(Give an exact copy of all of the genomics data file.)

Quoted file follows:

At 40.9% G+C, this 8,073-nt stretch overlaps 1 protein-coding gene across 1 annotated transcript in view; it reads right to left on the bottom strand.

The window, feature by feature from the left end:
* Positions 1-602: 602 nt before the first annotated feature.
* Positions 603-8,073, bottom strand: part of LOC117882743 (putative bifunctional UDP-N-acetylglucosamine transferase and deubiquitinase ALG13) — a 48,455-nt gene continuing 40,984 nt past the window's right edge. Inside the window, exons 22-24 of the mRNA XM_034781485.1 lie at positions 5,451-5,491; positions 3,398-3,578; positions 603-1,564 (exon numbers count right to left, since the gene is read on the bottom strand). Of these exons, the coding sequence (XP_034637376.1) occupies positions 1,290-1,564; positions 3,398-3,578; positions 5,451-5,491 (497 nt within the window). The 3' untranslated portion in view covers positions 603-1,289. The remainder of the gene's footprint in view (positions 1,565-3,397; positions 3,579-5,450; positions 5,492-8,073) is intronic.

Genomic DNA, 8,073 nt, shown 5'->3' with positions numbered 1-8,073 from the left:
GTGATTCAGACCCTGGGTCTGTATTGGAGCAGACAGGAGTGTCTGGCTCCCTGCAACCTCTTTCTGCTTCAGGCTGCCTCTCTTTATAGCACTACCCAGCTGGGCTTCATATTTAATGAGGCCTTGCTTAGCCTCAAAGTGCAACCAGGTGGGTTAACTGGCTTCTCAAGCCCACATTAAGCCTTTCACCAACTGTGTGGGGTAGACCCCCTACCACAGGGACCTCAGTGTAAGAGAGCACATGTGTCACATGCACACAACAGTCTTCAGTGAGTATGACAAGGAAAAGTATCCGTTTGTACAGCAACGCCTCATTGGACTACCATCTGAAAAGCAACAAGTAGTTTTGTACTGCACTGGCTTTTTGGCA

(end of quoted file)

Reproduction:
At 40.9% G+C, this 8,073-nt stretch overlaps 1 protein-coding gene across 1 annotated transcript in view; it reads right to left on the bottom strand.

The window, feature by feature from the left end:
* Positions 1-602: 602 nt before the first annotated feature.
* Positions 603-8,073, bottom strand: part of LOC117882743 (putative bifunctional UDP-N-acetylglucosamine transferase and deubiquitinase ALG13) — a 48,455-nt gene continuing 40,984 nt past the window's right edge. Inside the window, exons 22-24 of the mRNA XM_034781485.1 lie at positions 5,451-5,491; positions 3,398-3,578; positions 603-1,564 (exon numbers count right to left, since the gene is read on the bottom strand). Of these exons, the coding sequence (XP_034637376.1) occupies positions 1,290-1,564; positions 3,398-3,578; positions 5,451-5,491 (497 nt within the window). The 3' untranslated portion in view covers positions 603-1,289. The remainder of the gene's footprint in view (positions 1,565-3,397; positions 3,579-5,450; positions 5,492-8,073) is intronic.

Genomic DNA, 8,073 nt, shown 5'->3' with positions numbered 1-8,073 from the left:
GTGATTCAGACCCTGGGTCTGTATTGGAGCAGACAGGAGTGTCTGGCTCCCTGCAACCTCTTTCTGCTTCAGGCTGCCTCTCTTTATAGCACTACCCAGCTGGGCTTCATATTTAATGAGGCCTTGCTTAGCCTCAAAGTGCAACCAGGTGGGTTAACTGGCTTCTCAAGCCCACATTAAGCCTTTCACCAACTGTGTGGGGTAGACCCCCTACCACAGGGACCTCAGTGTAAGAGAGCACATGTGTCACATGCACACAACAGTCTTCAGTGAGTATGACAAGGAAAAGTATCCGTTTGTACAGCAACGCCTCATTGGACTACCATCTGAAAAGCAACAAGTAGTTTTGTACTGCACTGGCTTTTTGGCA